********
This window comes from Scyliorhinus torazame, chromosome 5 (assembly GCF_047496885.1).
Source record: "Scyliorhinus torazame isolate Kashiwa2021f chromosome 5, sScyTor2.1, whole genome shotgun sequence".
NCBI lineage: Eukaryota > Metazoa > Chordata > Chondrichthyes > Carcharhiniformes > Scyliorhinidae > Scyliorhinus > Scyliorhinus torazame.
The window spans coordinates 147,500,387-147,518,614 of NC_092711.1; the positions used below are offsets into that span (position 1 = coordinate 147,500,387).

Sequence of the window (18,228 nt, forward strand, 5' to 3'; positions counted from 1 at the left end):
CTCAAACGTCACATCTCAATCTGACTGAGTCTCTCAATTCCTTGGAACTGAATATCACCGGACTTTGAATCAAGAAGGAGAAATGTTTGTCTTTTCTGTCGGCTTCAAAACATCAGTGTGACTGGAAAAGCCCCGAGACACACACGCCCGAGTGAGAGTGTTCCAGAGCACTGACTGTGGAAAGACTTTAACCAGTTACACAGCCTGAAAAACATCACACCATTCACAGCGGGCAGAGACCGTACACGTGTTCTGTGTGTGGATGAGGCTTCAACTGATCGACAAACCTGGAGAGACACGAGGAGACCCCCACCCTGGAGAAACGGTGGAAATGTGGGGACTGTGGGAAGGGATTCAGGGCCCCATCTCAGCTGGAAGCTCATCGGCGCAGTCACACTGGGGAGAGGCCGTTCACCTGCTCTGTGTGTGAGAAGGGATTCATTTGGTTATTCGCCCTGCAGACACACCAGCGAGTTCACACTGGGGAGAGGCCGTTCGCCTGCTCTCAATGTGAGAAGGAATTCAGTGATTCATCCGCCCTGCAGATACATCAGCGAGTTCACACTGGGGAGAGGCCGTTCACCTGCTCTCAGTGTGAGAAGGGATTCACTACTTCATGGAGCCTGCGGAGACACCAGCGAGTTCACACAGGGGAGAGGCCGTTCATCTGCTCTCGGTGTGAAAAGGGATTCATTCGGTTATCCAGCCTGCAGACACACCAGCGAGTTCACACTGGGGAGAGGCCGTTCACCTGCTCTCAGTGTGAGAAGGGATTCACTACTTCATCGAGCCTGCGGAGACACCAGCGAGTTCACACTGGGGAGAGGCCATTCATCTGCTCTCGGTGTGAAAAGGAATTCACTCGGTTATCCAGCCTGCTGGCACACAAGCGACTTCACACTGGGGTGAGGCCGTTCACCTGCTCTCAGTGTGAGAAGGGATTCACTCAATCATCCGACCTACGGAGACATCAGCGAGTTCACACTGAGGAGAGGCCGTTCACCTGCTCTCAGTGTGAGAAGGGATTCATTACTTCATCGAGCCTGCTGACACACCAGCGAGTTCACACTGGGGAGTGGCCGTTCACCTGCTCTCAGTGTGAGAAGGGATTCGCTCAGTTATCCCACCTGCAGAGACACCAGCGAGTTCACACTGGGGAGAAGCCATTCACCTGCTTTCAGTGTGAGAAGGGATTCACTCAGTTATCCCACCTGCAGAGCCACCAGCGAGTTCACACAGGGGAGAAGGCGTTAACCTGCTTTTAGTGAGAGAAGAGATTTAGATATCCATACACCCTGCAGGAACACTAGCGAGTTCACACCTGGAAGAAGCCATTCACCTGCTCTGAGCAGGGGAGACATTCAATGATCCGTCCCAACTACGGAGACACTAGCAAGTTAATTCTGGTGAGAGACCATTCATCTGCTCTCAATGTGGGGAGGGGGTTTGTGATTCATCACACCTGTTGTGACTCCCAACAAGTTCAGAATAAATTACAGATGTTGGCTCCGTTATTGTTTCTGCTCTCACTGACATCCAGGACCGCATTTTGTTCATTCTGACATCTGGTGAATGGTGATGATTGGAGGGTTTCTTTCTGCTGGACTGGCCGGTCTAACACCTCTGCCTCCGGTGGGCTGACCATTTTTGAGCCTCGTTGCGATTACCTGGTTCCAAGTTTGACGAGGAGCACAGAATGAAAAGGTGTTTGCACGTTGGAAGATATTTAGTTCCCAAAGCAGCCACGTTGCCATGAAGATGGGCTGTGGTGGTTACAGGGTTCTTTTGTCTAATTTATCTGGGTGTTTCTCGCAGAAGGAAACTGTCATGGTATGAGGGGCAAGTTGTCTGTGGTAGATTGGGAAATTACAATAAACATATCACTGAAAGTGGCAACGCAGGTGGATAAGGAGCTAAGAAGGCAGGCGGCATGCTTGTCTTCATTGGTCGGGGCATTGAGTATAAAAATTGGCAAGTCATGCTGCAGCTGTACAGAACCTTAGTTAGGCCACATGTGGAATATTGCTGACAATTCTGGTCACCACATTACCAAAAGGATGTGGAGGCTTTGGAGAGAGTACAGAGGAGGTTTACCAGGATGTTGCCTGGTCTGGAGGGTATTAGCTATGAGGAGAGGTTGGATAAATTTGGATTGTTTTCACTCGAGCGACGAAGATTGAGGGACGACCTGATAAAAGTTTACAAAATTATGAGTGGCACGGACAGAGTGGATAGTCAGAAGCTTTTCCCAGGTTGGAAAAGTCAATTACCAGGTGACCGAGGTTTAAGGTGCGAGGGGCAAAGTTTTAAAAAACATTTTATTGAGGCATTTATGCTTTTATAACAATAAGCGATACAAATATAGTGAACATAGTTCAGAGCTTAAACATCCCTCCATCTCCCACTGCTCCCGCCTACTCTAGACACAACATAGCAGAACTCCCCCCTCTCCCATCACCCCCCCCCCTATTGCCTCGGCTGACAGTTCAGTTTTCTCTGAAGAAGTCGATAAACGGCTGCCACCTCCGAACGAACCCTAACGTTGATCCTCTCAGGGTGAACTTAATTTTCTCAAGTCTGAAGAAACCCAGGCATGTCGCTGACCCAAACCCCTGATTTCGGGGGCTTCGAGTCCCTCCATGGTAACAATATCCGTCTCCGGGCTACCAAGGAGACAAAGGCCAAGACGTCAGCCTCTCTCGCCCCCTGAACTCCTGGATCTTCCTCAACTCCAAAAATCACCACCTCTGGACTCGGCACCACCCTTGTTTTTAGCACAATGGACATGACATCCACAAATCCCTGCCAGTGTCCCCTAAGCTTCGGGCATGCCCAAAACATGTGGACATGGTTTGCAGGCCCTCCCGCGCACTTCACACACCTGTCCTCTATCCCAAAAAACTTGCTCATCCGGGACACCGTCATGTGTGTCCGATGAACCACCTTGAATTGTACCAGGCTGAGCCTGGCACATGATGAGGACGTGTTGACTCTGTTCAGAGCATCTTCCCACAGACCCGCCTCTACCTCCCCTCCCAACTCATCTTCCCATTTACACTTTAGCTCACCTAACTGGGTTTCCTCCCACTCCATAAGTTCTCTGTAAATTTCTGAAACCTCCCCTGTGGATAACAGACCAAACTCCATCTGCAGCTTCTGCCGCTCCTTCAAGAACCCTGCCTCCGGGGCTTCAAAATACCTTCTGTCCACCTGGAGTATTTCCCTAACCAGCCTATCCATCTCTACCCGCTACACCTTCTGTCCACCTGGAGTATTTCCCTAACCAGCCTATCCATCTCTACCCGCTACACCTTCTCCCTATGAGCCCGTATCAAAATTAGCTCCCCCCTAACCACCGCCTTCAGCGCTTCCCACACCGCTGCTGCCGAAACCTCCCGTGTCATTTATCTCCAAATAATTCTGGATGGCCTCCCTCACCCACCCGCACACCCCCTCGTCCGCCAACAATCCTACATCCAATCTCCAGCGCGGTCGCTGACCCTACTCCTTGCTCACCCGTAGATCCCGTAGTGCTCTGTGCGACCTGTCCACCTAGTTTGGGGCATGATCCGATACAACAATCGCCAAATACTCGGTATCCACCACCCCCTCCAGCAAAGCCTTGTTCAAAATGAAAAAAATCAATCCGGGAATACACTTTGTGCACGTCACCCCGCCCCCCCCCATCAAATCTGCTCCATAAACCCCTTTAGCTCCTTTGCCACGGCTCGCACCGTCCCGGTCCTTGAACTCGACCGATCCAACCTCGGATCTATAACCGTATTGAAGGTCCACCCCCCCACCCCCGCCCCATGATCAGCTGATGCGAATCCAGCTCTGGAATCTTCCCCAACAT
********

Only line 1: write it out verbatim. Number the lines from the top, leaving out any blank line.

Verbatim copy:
This window comes from Scyliorhinus torazame, chromosome 5 (assembly GCF_047496885.1).